By Chelsey Palmer / February 25, 2021

looking back to appreciate what we have now

Is it just me, or is it difficult to remember what it was like to run in the early 2000s? Or, even more, to imagine how it would be to run now, with only the technology and services that were available back then? Even in the midst of the pandemic, we now remain constantly connected with our like-minded friends, logging miles through Garmin, posting about our latest workouts, and commenting on each others’ KOH’s on Strava. We also have almost unlimited resources available to us, at moment’s notice: physical therapists, sports dietitians, running coaches, acupuncturists, masseuses, professional flexologists...and the list goes on.

Sometimes we take this for granted. I know I do - in an age where more is more, it is easy for me to get caught up in wanting more than I have, whether it be a curated rotation of running shoes, or the latest tech watch, or the HyperIce massage tool. 

But, then I think about what was available when I started getting curious about running competitively, around 17 years ago now. 

Back then, I had one pair of shoes: a thick pair of Asics Kayanos that I’d replace once a year during the annual Black Friday sale. I wore off-brand cotton shorts and a Timex watch, and I carried a paper towel during the Florida summers to keep sweat off of my face. And how could that be any different? Besides shoes, there were not many products that catered to runners - no special clothing, socks, hats, wearable devices, recovery tools, hair bands...nothing that I knew of.

I ran alone, uncoached (who was out there to coach me unless I was a collegiate athlete?), and had no clue if any of my friends were running too, much less where they ran, how fast, with whom, etc. I would go out for a run, and once I got home I would check Map My Run to see how far I'd gone. Sometimes I'd even MapQuest a run beforehand!  I didn't ever think about going to a physical therapist when I had aches and pains, I didn't know anything about how to fuel properly for a longer run, and I had no clue that strength training would help me run faster.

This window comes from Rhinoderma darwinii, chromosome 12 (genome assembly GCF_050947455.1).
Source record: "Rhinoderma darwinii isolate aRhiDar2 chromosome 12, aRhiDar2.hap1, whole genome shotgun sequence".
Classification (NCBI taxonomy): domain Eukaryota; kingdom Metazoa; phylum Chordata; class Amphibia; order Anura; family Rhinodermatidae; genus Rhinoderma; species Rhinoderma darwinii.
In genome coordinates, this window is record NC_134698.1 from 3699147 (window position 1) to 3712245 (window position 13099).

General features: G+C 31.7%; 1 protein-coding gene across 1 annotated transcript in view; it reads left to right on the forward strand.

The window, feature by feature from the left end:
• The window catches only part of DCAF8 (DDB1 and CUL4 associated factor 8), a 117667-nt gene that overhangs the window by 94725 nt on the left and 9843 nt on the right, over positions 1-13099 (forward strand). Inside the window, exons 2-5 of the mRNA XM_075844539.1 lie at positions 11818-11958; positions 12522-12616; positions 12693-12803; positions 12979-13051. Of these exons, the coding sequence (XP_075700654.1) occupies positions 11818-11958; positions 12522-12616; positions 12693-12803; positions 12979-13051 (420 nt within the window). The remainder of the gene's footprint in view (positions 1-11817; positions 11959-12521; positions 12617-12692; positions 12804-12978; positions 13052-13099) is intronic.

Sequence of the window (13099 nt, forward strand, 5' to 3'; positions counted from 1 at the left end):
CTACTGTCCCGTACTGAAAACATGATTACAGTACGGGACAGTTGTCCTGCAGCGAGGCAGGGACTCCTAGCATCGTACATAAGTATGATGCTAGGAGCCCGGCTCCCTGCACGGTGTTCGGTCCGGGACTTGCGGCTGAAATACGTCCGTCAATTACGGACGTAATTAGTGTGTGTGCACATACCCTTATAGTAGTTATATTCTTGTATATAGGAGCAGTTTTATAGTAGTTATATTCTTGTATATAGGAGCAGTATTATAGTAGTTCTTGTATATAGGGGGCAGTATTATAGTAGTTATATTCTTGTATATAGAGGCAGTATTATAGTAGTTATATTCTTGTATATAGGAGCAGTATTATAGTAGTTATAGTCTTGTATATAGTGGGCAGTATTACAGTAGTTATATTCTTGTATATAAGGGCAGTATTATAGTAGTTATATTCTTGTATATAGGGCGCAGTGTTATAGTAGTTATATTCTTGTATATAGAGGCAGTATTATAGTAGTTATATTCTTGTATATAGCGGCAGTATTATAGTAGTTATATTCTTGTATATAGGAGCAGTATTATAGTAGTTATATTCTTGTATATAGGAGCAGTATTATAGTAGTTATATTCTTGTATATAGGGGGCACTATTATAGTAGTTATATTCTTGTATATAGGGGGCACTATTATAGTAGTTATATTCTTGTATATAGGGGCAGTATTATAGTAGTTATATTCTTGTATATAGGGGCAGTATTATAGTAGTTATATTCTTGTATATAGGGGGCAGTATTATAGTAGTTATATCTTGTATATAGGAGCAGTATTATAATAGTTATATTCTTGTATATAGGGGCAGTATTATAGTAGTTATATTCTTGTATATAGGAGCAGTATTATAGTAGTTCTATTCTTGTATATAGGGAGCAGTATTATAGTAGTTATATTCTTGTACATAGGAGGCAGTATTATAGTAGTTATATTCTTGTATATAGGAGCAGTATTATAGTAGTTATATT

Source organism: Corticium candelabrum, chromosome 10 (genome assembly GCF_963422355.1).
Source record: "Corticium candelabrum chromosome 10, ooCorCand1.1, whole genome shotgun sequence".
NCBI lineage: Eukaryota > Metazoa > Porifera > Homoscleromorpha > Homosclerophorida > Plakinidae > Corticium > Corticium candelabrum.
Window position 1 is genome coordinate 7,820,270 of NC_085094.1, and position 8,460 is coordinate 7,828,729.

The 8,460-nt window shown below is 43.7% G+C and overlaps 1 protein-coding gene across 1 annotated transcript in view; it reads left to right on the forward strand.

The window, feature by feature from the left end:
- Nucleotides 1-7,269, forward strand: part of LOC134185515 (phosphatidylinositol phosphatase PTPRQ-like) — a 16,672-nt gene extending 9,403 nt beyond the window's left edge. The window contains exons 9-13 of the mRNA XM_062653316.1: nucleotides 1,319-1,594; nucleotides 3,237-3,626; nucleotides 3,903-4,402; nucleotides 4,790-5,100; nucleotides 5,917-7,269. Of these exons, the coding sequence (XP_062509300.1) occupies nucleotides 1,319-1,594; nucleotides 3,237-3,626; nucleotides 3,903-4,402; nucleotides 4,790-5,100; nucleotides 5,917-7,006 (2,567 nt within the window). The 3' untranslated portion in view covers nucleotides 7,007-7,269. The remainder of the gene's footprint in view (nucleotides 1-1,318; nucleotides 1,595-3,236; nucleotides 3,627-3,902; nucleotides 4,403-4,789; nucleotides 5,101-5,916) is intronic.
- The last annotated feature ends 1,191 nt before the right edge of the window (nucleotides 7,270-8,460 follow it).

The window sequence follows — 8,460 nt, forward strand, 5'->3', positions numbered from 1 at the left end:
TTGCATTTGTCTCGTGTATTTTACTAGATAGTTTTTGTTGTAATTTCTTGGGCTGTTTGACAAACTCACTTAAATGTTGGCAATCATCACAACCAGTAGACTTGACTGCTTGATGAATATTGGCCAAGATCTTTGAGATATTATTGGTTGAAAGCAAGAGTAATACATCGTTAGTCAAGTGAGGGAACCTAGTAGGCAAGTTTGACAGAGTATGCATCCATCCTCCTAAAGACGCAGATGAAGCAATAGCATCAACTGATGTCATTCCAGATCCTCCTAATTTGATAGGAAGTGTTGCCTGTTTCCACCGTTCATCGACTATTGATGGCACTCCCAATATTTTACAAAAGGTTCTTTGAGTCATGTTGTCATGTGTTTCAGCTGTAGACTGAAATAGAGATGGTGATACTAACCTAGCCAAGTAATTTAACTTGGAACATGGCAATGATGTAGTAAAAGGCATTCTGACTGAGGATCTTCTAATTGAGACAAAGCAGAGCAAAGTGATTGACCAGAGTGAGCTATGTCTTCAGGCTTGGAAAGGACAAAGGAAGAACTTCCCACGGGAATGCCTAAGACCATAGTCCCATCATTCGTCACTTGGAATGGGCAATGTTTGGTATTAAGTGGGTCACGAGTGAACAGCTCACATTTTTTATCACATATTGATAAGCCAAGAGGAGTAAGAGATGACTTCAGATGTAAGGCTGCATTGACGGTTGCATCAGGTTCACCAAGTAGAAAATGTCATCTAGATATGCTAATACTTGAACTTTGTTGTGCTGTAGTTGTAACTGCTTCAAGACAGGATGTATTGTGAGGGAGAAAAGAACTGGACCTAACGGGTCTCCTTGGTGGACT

And it wasn’t just me. Unless you were a participant in high school or college track & cross country, you had a similar experience. Running was just that - just literally running, nothing else.

Those were simpler times. And as runners, we tend to gravitate towards the simple. We still require and request less technology than our cyclist counterparts. But now, we have readily-accessible community through wearable technology. We have shoes and clothing that make us feel fast. And we have watches that track our time, distance, and pace, while streaming Spotify into our wireless headphones. Most importantly, we have incredible resources just outside our doors: sports PTs, dietitians, running coaches, everyone mentioned above - who are now accessible to us for every injury, fuel bonk, race preparation we need, and provider higher-quality service than ever before.

This is the time to be a runner athlete.

Below is a quick timeline of how technology, products and services have progressed in our sport over the last 20 years. Those of you who have been running since the early 2000s at least: hope you enjoy taking a small trip down memory lane.